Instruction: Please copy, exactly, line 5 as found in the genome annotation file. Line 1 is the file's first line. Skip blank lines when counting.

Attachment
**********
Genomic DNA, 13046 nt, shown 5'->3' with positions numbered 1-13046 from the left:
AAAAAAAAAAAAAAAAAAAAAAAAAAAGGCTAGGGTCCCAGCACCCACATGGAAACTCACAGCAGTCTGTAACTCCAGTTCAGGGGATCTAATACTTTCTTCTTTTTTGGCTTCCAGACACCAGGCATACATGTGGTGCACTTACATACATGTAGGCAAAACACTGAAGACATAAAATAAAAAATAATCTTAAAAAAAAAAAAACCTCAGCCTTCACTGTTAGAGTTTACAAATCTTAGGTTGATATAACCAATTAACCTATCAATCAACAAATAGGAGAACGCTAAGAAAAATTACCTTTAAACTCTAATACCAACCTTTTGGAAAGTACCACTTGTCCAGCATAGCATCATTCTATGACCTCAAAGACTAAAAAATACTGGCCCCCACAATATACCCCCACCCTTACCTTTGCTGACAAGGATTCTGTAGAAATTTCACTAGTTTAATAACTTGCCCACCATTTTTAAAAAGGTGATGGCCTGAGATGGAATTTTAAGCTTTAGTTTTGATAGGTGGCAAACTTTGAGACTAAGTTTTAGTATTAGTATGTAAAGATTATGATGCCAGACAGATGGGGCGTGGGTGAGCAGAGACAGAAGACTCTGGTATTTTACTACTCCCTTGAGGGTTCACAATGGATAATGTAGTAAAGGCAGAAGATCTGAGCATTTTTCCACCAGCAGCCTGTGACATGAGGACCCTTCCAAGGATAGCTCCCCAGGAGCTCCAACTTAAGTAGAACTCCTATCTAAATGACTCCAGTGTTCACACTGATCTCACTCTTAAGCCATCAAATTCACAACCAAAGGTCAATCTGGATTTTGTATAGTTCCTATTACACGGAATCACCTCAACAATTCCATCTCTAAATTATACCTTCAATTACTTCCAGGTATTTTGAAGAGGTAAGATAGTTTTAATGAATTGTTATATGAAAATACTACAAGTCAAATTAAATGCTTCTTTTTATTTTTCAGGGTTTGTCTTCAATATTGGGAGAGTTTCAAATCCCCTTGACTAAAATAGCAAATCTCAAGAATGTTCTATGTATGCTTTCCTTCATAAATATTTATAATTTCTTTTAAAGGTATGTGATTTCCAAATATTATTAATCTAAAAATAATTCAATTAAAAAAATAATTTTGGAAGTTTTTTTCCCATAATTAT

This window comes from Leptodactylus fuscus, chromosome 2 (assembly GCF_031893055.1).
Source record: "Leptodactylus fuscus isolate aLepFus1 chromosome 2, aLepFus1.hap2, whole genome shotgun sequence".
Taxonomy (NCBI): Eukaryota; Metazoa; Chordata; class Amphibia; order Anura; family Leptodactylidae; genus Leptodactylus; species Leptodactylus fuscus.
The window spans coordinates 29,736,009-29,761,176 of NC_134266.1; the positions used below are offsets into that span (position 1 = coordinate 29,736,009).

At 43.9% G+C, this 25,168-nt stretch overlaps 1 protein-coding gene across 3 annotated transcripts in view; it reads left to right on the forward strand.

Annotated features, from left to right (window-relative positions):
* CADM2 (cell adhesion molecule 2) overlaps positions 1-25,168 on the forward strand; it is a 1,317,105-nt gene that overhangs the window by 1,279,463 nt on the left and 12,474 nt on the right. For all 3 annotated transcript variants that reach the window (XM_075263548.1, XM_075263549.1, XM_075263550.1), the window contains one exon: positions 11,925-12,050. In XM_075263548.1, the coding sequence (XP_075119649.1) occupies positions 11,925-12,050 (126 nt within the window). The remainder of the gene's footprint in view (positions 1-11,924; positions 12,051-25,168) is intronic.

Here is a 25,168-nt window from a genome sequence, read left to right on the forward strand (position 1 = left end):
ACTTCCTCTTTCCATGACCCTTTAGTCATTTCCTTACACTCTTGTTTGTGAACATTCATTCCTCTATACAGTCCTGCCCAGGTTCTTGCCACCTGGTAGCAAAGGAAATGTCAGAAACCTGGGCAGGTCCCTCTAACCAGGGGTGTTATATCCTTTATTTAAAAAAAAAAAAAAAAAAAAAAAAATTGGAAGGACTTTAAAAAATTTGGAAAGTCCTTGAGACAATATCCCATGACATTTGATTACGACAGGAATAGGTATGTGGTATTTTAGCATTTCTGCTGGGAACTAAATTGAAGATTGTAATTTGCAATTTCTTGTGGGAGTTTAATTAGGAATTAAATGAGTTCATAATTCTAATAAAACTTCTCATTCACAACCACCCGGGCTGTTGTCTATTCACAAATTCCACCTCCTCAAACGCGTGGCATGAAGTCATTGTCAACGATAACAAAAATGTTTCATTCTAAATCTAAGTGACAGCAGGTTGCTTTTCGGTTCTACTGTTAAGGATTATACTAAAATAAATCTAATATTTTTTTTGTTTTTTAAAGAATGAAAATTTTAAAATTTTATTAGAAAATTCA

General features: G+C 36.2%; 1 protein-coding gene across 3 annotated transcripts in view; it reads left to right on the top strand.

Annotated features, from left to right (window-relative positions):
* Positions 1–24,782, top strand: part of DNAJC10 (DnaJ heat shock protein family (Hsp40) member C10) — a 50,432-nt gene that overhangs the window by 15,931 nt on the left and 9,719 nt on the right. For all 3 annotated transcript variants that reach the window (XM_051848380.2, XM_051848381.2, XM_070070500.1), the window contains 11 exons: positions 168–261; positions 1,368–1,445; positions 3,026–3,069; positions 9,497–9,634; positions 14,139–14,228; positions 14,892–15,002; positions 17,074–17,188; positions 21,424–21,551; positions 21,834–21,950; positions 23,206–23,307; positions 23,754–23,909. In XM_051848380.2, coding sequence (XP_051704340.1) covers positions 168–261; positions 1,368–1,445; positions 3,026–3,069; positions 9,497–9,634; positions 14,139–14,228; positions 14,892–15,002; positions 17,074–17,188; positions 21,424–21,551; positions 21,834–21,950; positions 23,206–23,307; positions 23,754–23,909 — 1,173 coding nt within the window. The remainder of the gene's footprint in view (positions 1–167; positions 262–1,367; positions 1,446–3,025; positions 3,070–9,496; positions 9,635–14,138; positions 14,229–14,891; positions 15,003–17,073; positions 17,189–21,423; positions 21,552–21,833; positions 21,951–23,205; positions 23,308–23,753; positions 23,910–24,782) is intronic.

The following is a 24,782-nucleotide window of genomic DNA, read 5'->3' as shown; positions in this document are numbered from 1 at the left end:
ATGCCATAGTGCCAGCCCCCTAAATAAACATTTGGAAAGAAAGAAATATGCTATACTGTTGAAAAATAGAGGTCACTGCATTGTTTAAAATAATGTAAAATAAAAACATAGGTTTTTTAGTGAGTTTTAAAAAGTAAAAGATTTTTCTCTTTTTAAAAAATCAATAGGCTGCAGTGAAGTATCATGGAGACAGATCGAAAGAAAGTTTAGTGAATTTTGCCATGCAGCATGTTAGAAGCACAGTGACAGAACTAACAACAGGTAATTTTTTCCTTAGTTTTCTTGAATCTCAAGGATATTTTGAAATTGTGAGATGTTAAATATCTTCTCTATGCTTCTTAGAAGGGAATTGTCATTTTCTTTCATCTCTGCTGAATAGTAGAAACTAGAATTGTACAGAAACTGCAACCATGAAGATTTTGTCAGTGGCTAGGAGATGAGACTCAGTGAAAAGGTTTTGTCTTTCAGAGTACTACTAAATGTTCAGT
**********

Taxonomy (NCBI): Eukaryota; Metazoa; Chordata; class Amphibia; order Anura; family Leptodactylidae; genus Leptodactylus; species Leptodactylus fuscus.